The kernel is the core of the operating system. Containing most of the device drives, the kernel offers interfaces for programs to access system hardware such as memory, graphic cards, and block devices.
This article refers exclusively to the Linux kernel and will focus on methods available to obtain, configure, and compile the Linux kernel.
Which kernel to install?
When manually compiling kernel sources or using genkernel to automate some of the process, Gentoo recommends the sys-kernel/gentoo-sources package for most users. Its stable versions follow the long term stable (LTS) kernels from upstream kernel.org.
A newer method of obtaining a kernel is the sys-kernel/gentoo-kernel package, which by default configures the kernel using a Gentoo provided kernel configuration file, then compiles the sys-kernel/gentoo-sources kernel sources through Portage. One advantage to this approach is that the kernel binaries will be updated to newer releases with @world updates. This can lessen administrative attention from system administrators.
For more information on gentoo-kernel see the Distribution kernel project.
Since the gentoo-kernel package automates the configuration and compilation process, this article will continue presuming the gentoo-sources package was selected.
To obtain a kernel, it is necessary to install the kernel source code. The Gentoo recommended kernel sources for a desktop system are, of course, sys-kernel/gentoo-sources. These are maintained by the Gentoo developers, and patched when necessary to fix security vulnerabilities, functional problems, as well as to improve compatibility with rare system architectures.
USE flags for sys-kernel/gentoo-sources Full sources including the Gentoo patchset for the 5.12 kernel tree
||!!internal use only!! DO NOT SET THIS FLAG YOURSELF!, used for creating build images and the first half of bootstrapping [make stage1]|
||Apply experimental patches; for more information, see "https://wiki.gentoo.org/wiki/Project:Kernel/Experimental".|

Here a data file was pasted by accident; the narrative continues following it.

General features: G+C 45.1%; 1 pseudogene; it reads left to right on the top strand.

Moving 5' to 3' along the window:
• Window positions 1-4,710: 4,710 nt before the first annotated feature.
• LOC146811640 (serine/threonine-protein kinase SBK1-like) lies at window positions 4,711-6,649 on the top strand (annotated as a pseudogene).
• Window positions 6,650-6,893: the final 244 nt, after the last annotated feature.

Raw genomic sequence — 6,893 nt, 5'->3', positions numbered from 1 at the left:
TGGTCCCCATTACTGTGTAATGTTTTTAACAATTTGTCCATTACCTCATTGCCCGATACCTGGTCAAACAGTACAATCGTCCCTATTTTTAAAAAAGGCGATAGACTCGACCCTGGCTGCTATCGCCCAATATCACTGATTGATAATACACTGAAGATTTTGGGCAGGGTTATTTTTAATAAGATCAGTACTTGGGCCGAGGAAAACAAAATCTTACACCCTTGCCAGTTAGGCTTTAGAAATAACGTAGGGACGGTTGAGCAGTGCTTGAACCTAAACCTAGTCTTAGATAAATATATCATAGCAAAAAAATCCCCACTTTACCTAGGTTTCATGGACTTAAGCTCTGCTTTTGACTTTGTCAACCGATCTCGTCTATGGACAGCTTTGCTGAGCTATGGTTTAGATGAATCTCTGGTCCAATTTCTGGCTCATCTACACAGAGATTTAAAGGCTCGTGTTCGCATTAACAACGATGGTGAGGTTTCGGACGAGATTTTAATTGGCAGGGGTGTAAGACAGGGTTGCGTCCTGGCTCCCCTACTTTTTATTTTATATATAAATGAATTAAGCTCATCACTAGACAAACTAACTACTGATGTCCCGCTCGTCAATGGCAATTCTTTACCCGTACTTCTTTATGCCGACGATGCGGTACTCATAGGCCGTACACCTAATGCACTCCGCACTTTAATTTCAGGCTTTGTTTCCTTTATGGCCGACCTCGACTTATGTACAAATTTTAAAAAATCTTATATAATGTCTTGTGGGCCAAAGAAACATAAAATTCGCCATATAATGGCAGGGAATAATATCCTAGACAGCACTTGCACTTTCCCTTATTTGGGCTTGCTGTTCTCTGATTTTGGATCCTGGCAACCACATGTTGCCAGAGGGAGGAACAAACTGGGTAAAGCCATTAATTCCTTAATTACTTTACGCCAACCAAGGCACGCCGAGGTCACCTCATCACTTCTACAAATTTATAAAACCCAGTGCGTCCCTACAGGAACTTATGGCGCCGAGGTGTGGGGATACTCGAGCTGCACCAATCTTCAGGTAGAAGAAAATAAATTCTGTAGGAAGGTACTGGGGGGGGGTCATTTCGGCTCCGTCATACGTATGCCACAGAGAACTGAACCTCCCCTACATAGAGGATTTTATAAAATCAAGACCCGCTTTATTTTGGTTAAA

||Force kernel ebuilds to automatically update the /usr/src/linux symlink|
Now install sys-kernel/gentoo-sources:
emerge --ask sys-kernel/gentoo-sources
Although all stable kernel Gentoo provides is sys-kernel/gentoo-sources, there are many other kernel packages in the Portage tree. See the Kernel sources overview article, which gives details on most of them.
For which to pick, see also the blog article What Stable Kernel Should I Use? by Greg Kroah-Hartman, a major kernel developer.
Searching all kernel packages
A full list of kernel sources with short descriptions can be found by searching with emerge:
emerge --search "%@^sys-kernel/.*sources"
- Automatic configuration
- genkernel is a tool used to automate the build process of the kernel and initramfs. The goal of genkernel is to help users through the kernel building process.
- Manual configuration
- Manual configuration enables the user, with some effort, to create a custom-fit kernel configuration.
- Gentoo kernel configuration guide
- Gentoo's kernel configuration guide.
- Kernel security
- Instructions for securing the kernel.
- Kernel Seeds
- Like the option above, Kernels Seeds help the user, with some effort, create a custom-fit kernel configuration using an existing .config as a base.
- Steps to upgrade to a new kernel using an existing configuration.
- 2.4 to 2.6 Migration
- Migration guide from Linux 2.4 to Linux 2.6. Since the Linux kernel codebase has significantly moved past 2.6, these migration steps are no longer relevant, but may be useful for helping administrators understand.
- Steps to completely remove old kernels.
In-kernel configuration support
See the IKCONFIG support sub-article.
Kernel command-line parameters
When booting from a bootloader, the Linux kernel can accept command-line parameters to change its behavior. This can aid in troubleshooting the kernel at boot time, to blacklist a certain module that should not loading, etc.
Kernel.org has a nicely formatted list of available kernel command-line parameters to review.
Specifically, the following command-line parameters may be helpful when booting Gentoo:
- Project:Distribution Kernel — aims to maintain sys-kernel/*-kernel packages.
- Linux firmware — is a package distributed alongside the Linux kernel that contains firmware binary blobs necessary for partial or full functionality of certain hardware devices.
- LVFS — a daemon that provides a safe, reliable way of applying firmware updates on Linux.
- Kernel/IKCONFIG support — Enabling In-kernel Config (IKCONFIG) support for the Linux kernel enables the inspection of kernel configuration for running kernels.
- The kernel category - All the kernel related articles on the wiki.
- The hardware category - Lists of hardware stacks with associated kernel configurations.
- planet.kernel.org - Blogs related to the Linux kernel.
- kernelnewbies.org - A "community of aspiring Linux kernel developers who work to improve their Kernels and more experienced developers willing to share their knowledge".
- kernel.org/doc/ - Official comprehensible documentation for the Linux kernel.
- What Stable Kernel Should I Use?, written by Greg Kroah-Hartman.
- Building the kernel as root can be harmful